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Manual Reference Pages  -  FILE::WRITE::ROTATE (3)

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File::Write::Rotate - Write to files that archive/rotate themselves



This document describes version 0.29 of File::Write::Rotate (from Perl distribution File-Write-Rotate), released on 2015-10-20.


 use File::Write::Rotate;

 my $fwr = File::Write::Rotate->new(
     dir          => /var/log,    # required
     prefix       => myapp,       # required
     #suffix      => .log,        # default is 
     size         => 25*1024*1024,  # default is 10MB, unless period is set
     histories    => 12,            # default is 10
     #buffer_size => 100,           # default is none

 # write, will write to /var/log/myapp.log, automatically rotate old log files
 # to myapp.log.1 when myapp.log reaches 25MB. will keep old log files up to
 # myapp.log.12.
 $fwr->write("This is a line\n");
 $fwr->write("This is", " another line\n");

To compressing old log files:


This is usually done in a separate process, because it potentially takes a long time if the files to compress are large; we are rotating automatically in write() so doing automatic compression too would annoyingly block writer for a potentially long time.


This module can be used to write to file, usually for logging, that can rotate itself. File will be opened in append mode. By default, locking will be done to avoid conflict when there are multiple writers. Rotation can be done by size (after a certain size is reached), by time (daily/monthly/yearly), or both.

I first wrote this module for logging script STDERR output to files (see Tie::Handle::FileWriteRotate).


    buffer_size => int

Get or set buffer size. If set to a value larger than 0, then when a write() failed, instead of dying, the message will be stored in an internal buffer first (a regular Perl array). When the number of items in the buffer exceeds this size, then write() will die upon failure. Otherwise, every write() will try to flush the buffer.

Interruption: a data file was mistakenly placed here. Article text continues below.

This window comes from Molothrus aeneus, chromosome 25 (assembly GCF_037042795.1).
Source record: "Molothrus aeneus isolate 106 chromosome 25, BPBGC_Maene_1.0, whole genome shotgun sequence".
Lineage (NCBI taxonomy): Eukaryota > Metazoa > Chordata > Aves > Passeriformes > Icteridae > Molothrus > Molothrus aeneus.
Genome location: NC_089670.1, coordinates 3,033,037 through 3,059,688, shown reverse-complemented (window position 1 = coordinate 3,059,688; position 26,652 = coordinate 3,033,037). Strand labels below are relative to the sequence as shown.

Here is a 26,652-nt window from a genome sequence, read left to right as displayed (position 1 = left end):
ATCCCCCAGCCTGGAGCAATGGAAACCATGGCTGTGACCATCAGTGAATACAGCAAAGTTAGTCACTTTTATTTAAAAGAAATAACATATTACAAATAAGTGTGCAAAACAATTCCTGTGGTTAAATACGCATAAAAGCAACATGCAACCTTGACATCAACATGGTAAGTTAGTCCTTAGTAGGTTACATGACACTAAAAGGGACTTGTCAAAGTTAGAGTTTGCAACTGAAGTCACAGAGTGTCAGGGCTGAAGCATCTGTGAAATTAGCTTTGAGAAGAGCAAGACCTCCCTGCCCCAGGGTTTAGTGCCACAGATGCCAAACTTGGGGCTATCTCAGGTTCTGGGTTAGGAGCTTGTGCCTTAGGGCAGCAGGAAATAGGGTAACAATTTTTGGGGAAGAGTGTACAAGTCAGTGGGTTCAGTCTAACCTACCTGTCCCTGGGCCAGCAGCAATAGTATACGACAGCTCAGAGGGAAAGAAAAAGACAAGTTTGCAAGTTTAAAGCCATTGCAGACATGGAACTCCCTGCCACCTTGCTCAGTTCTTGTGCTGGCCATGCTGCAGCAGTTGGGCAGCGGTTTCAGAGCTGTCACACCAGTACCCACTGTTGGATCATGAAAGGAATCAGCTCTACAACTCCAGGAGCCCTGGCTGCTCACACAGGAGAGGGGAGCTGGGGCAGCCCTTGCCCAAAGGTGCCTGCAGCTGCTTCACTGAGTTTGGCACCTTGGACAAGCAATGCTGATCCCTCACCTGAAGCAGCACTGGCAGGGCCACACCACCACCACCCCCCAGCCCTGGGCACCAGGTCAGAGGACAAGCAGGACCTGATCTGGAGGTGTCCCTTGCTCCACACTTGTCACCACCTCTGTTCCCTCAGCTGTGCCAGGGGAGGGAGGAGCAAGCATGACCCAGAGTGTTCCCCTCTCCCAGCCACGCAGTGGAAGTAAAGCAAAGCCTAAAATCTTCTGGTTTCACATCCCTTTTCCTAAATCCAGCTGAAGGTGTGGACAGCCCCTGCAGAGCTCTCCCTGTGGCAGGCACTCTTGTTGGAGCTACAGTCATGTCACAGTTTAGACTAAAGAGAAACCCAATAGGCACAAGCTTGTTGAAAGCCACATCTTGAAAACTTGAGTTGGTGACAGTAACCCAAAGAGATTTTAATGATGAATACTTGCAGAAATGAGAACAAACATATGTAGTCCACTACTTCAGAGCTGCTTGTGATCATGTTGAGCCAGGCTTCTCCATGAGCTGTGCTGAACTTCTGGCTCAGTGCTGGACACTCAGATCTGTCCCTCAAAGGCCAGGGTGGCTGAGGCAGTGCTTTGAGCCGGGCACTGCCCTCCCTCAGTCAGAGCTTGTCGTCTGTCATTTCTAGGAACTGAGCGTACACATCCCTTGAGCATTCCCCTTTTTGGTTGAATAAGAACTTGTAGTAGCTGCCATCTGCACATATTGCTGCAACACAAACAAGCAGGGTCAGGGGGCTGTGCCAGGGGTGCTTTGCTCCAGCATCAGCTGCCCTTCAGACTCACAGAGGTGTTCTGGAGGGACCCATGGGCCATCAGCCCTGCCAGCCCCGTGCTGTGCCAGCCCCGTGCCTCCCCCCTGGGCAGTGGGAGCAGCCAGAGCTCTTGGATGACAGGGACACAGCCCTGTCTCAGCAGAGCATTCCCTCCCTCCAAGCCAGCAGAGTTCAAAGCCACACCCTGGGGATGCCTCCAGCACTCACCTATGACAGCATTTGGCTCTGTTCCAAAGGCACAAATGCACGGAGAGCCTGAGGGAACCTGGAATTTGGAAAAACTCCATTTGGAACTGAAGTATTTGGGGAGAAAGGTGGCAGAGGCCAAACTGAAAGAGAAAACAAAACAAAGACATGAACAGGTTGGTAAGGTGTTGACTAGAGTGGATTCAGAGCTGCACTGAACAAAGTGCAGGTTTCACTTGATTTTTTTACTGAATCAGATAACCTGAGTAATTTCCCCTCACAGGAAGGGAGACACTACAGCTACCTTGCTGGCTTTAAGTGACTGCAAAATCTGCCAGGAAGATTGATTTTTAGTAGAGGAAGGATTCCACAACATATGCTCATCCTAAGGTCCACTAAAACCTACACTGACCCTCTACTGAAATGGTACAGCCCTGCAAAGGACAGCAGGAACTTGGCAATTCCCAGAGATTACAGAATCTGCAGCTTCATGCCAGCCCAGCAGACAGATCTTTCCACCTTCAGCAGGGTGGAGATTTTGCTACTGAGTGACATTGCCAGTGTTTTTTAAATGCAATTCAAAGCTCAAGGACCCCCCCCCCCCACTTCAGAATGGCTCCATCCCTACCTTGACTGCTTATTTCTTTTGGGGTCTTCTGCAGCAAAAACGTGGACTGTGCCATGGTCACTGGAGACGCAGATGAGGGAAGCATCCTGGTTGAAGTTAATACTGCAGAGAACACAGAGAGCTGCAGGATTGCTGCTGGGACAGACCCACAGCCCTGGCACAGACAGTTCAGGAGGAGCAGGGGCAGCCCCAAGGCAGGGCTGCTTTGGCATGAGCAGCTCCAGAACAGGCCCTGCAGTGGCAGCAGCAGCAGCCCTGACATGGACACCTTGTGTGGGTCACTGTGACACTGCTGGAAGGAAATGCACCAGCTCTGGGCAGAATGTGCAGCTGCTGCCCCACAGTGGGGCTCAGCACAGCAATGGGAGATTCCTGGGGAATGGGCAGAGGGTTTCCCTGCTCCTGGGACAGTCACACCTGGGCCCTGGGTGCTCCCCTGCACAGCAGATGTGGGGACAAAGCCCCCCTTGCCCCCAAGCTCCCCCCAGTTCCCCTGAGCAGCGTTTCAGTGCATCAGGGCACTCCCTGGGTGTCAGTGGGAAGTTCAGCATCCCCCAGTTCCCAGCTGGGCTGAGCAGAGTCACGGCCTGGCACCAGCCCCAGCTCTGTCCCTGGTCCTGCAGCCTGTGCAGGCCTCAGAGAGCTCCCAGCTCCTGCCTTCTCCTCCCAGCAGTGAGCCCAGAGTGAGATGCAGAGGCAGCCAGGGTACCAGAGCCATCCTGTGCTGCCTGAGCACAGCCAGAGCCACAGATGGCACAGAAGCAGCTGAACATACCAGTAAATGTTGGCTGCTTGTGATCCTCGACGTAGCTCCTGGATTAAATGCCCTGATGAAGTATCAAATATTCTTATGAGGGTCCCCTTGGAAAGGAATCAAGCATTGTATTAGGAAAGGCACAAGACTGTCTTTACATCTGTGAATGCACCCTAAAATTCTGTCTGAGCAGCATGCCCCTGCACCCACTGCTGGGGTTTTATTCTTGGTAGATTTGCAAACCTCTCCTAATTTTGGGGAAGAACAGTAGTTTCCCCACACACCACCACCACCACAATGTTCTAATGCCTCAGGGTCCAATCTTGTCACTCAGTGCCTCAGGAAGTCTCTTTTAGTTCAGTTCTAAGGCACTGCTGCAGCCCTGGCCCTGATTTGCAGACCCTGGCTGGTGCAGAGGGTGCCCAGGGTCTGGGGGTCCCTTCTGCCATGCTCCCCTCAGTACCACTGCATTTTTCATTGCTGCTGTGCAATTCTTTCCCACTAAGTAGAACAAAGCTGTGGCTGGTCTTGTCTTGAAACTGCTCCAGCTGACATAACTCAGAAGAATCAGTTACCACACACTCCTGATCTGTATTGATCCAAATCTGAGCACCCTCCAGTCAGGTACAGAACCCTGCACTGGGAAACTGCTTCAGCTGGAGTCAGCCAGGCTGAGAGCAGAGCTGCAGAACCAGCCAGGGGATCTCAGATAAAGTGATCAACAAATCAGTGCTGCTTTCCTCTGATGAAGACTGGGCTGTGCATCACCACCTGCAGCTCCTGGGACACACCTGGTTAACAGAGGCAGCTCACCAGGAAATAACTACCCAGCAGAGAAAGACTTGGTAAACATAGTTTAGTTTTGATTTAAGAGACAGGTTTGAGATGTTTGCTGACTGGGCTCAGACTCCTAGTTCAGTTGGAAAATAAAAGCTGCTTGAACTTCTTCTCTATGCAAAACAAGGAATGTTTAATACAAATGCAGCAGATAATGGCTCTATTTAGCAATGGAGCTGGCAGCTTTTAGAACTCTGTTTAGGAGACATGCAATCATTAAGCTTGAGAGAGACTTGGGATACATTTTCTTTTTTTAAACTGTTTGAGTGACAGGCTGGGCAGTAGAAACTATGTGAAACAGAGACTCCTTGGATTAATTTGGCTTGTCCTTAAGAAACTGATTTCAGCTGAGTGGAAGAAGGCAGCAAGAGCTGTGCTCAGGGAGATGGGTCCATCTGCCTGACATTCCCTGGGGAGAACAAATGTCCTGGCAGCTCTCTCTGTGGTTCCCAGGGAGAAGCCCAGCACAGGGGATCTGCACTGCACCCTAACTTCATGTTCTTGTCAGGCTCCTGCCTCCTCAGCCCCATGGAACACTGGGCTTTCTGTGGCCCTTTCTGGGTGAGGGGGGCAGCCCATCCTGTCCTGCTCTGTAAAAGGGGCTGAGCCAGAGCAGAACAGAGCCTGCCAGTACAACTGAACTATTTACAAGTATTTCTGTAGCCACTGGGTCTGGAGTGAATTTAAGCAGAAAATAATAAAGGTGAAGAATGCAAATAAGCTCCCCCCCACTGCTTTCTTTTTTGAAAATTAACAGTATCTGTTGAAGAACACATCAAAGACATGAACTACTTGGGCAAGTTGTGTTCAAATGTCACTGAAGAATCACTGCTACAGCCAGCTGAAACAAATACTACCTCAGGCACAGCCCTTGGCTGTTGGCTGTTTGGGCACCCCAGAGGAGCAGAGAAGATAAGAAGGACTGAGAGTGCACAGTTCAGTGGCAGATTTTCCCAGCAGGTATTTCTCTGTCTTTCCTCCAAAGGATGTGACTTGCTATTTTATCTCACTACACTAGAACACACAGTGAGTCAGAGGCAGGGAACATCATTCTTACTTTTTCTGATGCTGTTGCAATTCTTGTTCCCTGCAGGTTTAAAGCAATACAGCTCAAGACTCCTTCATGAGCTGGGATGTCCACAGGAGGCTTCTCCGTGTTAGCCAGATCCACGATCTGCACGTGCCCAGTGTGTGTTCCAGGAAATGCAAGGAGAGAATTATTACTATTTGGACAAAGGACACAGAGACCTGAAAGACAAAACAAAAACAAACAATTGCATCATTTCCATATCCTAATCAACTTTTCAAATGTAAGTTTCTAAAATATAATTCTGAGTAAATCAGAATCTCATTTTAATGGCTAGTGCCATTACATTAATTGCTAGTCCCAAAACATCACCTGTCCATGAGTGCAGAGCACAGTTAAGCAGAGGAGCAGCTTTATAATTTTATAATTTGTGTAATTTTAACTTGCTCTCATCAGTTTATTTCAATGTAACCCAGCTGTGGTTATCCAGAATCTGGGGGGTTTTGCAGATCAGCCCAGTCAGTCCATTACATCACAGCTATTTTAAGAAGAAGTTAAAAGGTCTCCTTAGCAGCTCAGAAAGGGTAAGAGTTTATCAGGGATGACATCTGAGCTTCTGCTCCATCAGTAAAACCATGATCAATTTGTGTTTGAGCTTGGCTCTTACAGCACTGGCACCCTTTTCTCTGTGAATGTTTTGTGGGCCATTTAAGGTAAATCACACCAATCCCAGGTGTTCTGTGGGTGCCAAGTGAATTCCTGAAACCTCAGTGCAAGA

Can be used for example when a program runs as superuser/root then temporarily drops privilege to a normal user. During this period, logging can fail because the program cannot lock the lock file or write to the logging directory. Before dropping privilege, the program can set buffer_size to some larger-than-zero value to hold the messages emitted during dropping privilege. The next write() as the superuser/root will succeed and flush the buffer to disk (provided there is no other error condition, of course).

    path => str (ro)

Current file’s path.

    handle => (ro)

Current file handle. You should not use this directly, but use write() instead. This attribute is provided for special circumstances (e.g. in hooks, see example in the hook section).

    hook_before_write => code

Will be called by write() before actually writing to filehandle (but after locking is done). Code will be passed ($self, \@msgs, $fh) where @msgs is an array of strings to be written (the contents of buffer, if any, plus arguments passed to write()) and $fh is the filehandle.

    hook_before_rotate => code

Will be called by the rotating routine before actually doing rotating. Code will be passed ($self).

This can be used to write a footer to the end of each file, e.g.:

 # hook_before_rotate
 my ($self) = @_;
 my $fh = $self->handle;
 print $fh "Some footer\n";

Since this hook is indirectly called by write(), locking is already done.

    hook_after_rotate => code

Will be called by the rotating routine after the rotating process. Code will be passed ($self, \@renamed, \@deleted) where @renamed is array of new filenames that have been renamed, @deleted is array of new filenames that have been deleted.

    hook_after_create => code

Will be called by after a new file is created. Code will be passed ($self).